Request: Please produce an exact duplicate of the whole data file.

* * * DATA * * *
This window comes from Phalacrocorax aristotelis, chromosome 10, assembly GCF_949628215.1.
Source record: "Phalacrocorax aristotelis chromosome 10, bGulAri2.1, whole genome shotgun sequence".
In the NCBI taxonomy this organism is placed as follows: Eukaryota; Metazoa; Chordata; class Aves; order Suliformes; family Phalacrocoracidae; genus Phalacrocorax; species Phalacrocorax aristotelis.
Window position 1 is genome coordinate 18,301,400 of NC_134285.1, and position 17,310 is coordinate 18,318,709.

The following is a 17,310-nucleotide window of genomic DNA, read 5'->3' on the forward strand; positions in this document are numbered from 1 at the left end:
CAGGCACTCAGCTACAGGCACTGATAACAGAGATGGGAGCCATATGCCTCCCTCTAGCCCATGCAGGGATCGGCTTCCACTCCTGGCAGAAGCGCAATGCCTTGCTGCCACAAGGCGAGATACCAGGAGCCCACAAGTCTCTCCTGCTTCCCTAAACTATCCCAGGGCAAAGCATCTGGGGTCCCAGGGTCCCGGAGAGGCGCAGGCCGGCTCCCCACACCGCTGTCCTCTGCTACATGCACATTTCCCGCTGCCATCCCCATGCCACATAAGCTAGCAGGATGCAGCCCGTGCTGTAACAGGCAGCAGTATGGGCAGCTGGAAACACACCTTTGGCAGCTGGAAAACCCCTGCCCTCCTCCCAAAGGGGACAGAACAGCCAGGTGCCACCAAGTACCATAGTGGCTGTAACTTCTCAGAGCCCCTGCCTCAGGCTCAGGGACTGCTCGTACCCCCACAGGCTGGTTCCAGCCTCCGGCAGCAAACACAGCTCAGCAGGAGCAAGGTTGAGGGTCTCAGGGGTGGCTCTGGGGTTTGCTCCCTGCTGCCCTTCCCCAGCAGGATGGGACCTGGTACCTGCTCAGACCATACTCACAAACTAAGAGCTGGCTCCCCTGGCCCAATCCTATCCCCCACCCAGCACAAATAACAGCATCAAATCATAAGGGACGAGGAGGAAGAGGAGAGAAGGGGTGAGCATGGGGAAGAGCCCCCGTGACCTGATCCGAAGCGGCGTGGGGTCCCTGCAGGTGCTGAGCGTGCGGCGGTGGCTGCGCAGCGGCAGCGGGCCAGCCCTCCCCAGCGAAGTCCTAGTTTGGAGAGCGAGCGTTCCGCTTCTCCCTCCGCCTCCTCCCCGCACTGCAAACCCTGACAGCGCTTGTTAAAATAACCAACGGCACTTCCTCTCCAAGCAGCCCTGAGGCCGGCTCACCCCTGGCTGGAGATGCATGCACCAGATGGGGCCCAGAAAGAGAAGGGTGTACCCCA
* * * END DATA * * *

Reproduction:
This window comes from Phalacrocorax aristotelis, chromosome 10, assembly GCF_949628215.1.
Source record: "Phalacrocorax aristotelis chromosome 10, bGulAri2.1, whole genome shotgun sequence".
In the NCBI taxonomy this organism is placed as follows: Eukaryota; Metazoa; Chordata; class Aves; order Suliformes; family Phalacrocoracidae; genus Phalacrocorax; species Phalacrocorax aristotelis.
Window position 1 is genome coordinate 18,301,400 of NC_134285.1, and position 17,310 is coordinate 18,318,709.

The following is a 17,310-nucleotide window of genomic DNA, read 5'->3' on the forward strand; positions in this document are numbered from 1 at the left end:
CAGGCACTCAGCTACAGGCACTGATAACAGAGATGGGAGCCATATGCCTCCCTCTAGCCCATGCAGGGATCGGCTTCCACTCCTGGCAGAAGCGCAATGCCTTGCTGCCACAAGGCGAGATACCAGGAGCCCACAAGTCTCTCCTGCTTCCCTAAACTATCCCAGGGCAAAGCATCTGGGGTCCCAGGGTCCCGGAGAGGCGCAGGCCGGCTCCCCACACCGCTGTCCTCTGCTACATGCACATTTCCCGCTGCCATCCCCATGCCACATAAGCTAGCAGGATGCAGCCCGTGCTGTAACAGGCAGCAGTATGGGCAGCTGGAAACACACCTTTGGCAGCTGGAAAACCCCTGCCCTCCTCCCAAAGGGGACAGAACAGCCAGGTGCCACCAAGTACCATAGTGGCTGTAACTTCTCAGAGCCCCTGCCTCAGGCTCAGGGACTGCTCGTACCCCCACAGGCTGGTTCCAGCCTCCGGCAGCAAACACAGCTCAGCAGGAGCAAGGTTGAGGGTCTCAGGGGTGGCTCTGGGGTTTGCTCCCTGCTGCCCTTCCCCAGCAGGATGGGACCTGGTACCTGCTCAGACCATACTCACAAACTAAGAGCTGGCTCCCCTGGCCCAATCCTATCCCCCACCCAGCACAAATAACAGCATCAAATCATAAGGGACGAGGAGGAAGAGGAGAGAAGGGGTGAGCATGGGGAAGAGCCCCCGTGACCTGATCCGAAGCGGCGTGGGGTCCCTGCAGGTGCTGAGCGTGCGGCGGTGGCTGCGCAGCGGCAGCGGGCCAGCCCTCCCCAGCGAAGTCCTAGTTTGGAGAGCGAGCGTTCCGCTTCTCCCTCCGCCTCCTCCCCGCACTGCAAACCCTGACAGCGCTTGTTAAAATAACCAACGGCACTTCCTCTCCAAGCAGCCCTGAGGCCGGCTCACCCCTGGCTGGAGATGCATGCACCAGATGGGGCCCAGAAAGAGAAGGGTGTACCCCA